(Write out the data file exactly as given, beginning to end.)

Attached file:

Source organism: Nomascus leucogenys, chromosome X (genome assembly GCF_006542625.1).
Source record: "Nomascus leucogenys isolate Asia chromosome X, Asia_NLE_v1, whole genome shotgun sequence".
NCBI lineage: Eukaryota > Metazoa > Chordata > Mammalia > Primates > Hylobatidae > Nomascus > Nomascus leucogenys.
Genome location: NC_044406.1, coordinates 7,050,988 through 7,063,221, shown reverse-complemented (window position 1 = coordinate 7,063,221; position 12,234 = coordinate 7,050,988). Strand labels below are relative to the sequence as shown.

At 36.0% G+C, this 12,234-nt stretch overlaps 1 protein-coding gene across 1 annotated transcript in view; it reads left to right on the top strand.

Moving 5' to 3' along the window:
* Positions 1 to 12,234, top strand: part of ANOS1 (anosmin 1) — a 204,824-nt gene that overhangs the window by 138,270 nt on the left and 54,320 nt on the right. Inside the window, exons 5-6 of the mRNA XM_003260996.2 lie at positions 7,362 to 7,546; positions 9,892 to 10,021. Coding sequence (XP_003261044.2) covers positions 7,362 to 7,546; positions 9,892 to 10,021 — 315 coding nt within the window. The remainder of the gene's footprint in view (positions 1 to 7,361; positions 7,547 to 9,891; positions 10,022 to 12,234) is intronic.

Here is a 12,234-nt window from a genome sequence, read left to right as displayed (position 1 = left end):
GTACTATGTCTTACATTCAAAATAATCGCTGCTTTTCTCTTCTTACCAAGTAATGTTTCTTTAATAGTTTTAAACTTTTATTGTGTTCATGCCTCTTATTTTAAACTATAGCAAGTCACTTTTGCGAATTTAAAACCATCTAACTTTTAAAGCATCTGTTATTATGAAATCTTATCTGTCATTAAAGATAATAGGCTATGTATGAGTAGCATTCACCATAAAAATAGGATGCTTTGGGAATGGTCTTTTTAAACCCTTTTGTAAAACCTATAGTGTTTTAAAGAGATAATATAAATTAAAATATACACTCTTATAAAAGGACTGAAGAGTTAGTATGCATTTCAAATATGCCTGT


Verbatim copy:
Source organism: Nomascus leucogenys, chromosome X (genome assembly GCF_006542625.1).
Source record: "Nomascus leucogenys isolate Asia chromosome X, Asia_NLE_v1, whole genome shotgun sequence".
NCBI lineage: Eukaryota > Metazoa > Chordata > Mammalia > Primates > Hylobatidae > Nomascus > Nomascus leucogenys.
Genome location: NC_044406.1, coordinates 7,050,988 through 7,063,221, shown reverse-complemented (window position 1 = coordinate 7,063,221; position 12,234 = coordinate 7,050,988). Strand labels below are relative to the sequence as shown.

At 36.0% G+C, this 12,234-nt stretch overlaps 1 protein-coding gene across 1 annotated transcript in view; it reads left to right on the top strand.

Moving 5' to 3' along the window:
* Positions 1 to 12,234, top strand: part of ANOS1 (anosmin 1) — a 204,824-nt gene that overhangs the window by 138,270 nt on the left and 54,320 nt on the right. Inside the window, exons 5-6 of the mRNA XM_003260996.2 lie at positions 7,362 to 7,546; positions 9,892 to 10,021. Coding sequence (XP_003261044.2) covers positions 7,362 to 7,546; positions 9,892 to 10,021 — 315 coding nt within the window. The remainder of the gene's footprint in view (positions 1 to 7,361; positions 7,547 to 9,891; positions 10,022 to 12,234) is intronic.

Here is a 12,234-nt window from a genome sequence, read left to right as displayed (position 1 = left end):
GTACTATGTCTTACATTCAAAATAATCGCTGCTTTTCTCTTCTTACCAAGTAATGTTTCTTTAATAGTTTTAAACTTTTATTGTGTTCATGCCTCTTATTTTAAACTATAGCAAGTCACTTTTGCGAATTTAAAACCATCTAACTTTTAAAGCATCTGTTATTATGAAATCTTATCTGTCATTAAAGATAATAGGCTATGTATGAGTAGCATTCACCATAAAAATAGGATGCTTTGGGAATGGTCTTTTTAAACCCTTTTGTAAAACCTATAGTGTTTTAAAGAGATAATATAAATTAAAATATACACTCTTATAAAAGGACTGAAGAGTTAGTATGCATTTCAAATATGCCTGT